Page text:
A casual, 24-hour-post-marathon hike. This was the first hike I did in Washington ever (back in August) and it was shocking back then. The fact that within an hour of Seattle, I could be on a hike to a beautiful alpine lake was incredible. And look at me now – I’ve been on hikes far more remote and beautiful and strenuous. But the day after a marathon, I figured I should stay close and keep it simple. Jean came along with me, and was beyond patient when I stumbled and whined and couldn’t bend over to pick up my hiking poles when I dropped them. Hiked 12/1/2014.
- Distance: 7.2 miles round trip
- Elevation: 1800ft gain (4400 highest point)
- Weather: 30’s and sunny
- Commute from Seattle: 50 minutes
- Did I Trip: No, and thank god, because I don’t know if I’d have gotten up if I did
We got to the Alpental parking lot a little late. It took me a while to get up, hobble around my apartment making tea and whatnot, and realize that I’d definitely regret sitting around the house all day on one of the few crisp sunny days Seattle gets this time of the year. So I texted Jean. Hey, you know what, I’m down to go for a hike. Let’s check out Snow Lake. I had rented snowshoes hoping to test them out for the first time in my life, so she tossed hers in the car and we headed out.
For starters, my hiking boots were heaven for my feet. I think it was the utter lack of flexility after running the race in a low profile shoe (Saucony Kinvaras, what up) but my feet have never been so happy. It was short lived, though. Unsuprisingly. Can’t have happy feet during a hike the day after a race. That’s too much to ask. But I could drive, and we made it to the parking lot despite trip reports warning of a slick, frozen road. Yes, there were two inches of ice on the road, but they had tossed sand all over it and there were tracks all over it, and we had no issues.
We got out of the car, and checked out the trail. Not too much snow, but we thought we’d throw on the snowshoes and just go for it. After all, the most recent trip report had said no snowshoes necessary for the first half mile, but that they were great after that. So we did. Jean had to help me get mine on (yeah I know I’m like a five year old) because I wasn’t flexible enough to stay bent over for more than a few seconds without every muscle in my legs screaming in agony. Freakin marathon tightness.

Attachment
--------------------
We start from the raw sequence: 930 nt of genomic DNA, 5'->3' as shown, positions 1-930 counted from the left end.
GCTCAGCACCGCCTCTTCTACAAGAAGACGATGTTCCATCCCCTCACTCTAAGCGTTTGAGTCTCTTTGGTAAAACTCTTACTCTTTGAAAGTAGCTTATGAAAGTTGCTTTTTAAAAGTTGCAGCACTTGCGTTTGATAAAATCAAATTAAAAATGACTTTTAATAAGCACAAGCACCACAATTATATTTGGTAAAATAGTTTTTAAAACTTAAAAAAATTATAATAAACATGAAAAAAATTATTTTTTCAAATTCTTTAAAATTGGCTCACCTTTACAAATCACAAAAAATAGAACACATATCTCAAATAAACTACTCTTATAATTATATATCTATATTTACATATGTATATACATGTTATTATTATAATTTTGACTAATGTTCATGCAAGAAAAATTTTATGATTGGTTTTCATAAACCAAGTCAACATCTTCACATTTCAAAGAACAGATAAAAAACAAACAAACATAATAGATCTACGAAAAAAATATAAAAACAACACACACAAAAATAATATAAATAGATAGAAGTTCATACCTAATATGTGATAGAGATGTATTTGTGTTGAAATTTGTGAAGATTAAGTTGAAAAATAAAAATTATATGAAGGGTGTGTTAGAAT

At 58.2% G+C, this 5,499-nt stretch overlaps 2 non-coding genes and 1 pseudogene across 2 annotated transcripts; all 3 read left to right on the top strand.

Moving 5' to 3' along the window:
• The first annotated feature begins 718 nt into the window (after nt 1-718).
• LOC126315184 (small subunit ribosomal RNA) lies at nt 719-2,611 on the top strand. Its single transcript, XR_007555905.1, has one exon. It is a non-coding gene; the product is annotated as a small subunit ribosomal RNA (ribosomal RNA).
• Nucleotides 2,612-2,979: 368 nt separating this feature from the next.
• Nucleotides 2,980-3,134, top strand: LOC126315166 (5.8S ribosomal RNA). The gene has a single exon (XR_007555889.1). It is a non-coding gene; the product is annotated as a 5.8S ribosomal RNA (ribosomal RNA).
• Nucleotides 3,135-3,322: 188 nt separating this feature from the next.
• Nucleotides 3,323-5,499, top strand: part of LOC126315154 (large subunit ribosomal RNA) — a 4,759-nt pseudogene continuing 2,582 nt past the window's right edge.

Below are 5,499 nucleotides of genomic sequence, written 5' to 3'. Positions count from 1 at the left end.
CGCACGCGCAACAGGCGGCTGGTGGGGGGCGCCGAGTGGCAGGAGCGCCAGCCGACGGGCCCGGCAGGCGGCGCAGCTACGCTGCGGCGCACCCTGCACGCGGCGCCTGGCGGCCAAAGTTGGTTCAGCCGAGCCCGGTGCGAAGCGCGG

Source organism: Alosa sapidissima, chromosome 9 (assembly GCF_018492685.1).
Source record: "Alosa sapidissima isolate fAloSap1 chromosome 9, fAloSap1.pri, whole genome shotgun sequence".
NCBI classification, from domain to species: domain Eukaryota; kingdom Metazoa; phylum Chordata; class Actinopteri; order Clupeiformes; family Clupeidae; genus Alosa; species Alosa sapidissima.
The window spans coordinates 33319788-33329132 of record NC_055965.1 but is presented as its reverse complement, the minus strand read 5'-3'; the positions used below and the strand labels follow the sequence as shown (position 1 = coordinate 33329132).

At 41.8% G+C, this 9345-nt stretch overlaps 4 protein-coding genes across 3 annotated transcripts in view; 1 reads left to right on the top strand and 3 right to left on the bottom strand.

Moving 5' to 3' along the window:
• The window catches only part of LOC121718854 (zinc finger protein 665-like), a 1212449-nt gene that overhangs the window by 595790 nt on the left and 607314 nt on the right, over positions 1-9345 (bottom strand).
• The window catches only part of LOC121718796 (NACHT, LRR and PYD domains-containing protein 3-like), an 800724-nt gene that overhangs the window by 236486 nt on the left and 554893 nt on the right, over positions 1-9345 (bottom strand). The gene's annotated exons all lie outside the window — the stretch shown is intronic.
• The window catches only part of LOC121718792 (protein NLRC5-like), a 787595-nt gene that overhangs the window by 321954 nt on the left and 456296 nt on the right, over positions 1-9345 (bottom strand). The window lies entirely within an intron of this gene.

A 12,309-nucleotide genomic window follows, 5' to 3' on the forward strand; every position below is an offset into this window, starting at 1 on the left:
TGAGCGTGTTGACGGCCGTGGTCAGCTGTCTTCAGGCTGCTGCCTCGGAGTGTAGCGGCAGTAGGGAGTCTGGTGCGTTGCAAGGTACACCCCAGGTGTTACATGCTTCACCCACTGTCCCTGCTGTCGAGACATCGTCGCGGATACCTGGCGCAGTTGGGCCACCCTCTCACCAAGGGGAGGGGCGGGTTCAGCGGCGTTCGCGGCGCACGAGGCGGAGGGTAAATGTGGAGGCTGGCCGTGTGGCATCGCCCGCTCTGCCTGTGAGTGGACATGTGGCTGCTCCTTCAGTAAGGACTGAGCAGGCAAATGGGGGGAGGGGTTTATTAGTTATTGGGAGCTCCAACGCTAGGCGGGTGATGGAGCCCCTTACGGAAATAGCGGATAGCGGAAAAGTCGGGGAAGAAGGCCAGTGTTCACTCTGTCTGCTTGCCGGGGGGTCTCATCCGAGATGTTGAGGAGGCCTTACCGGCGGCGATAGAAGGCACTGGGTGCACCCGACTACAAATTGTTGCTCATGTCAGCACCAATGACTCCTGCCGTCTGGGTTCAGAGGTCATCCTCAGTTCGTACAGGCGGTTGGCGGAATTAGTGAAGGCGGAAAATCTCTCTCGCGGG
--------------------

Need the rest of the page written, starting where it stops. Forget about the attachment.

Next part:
We got on our way, and I was surprised to learn that snowshoes aren’t exactly connected to the heel of your shoe. They just flop around a bit. Weird. And I felt a bit like I was waddling to prevent them from clacking against each other. But I got used to them quickly. Until we ran into a hiker on his way down (already! it was like 11am) who told us we definitely wouldn’t need them for the whole trail. Cool. I’m just not meant to snowshoe, I guess, considering this was the second failed attempt. So we took them off and stashed them behind a fallen tree. And half buried them in snow so no one would find them. And put on microspikes and continued on our way.
There were plenty of ice patches, plenty of rocky patches, and plenty of deeper snow patches. I’d say microspikes were the right choice. And gaiters! Oh god, was I happy with my gaiters. It’s great being able to blast through snow without getting any in your boots. A freedom I didn’t know I had. There were a few areas where you could see icicles hanging off of rocks. No part where they’d fall directly on the trail, though.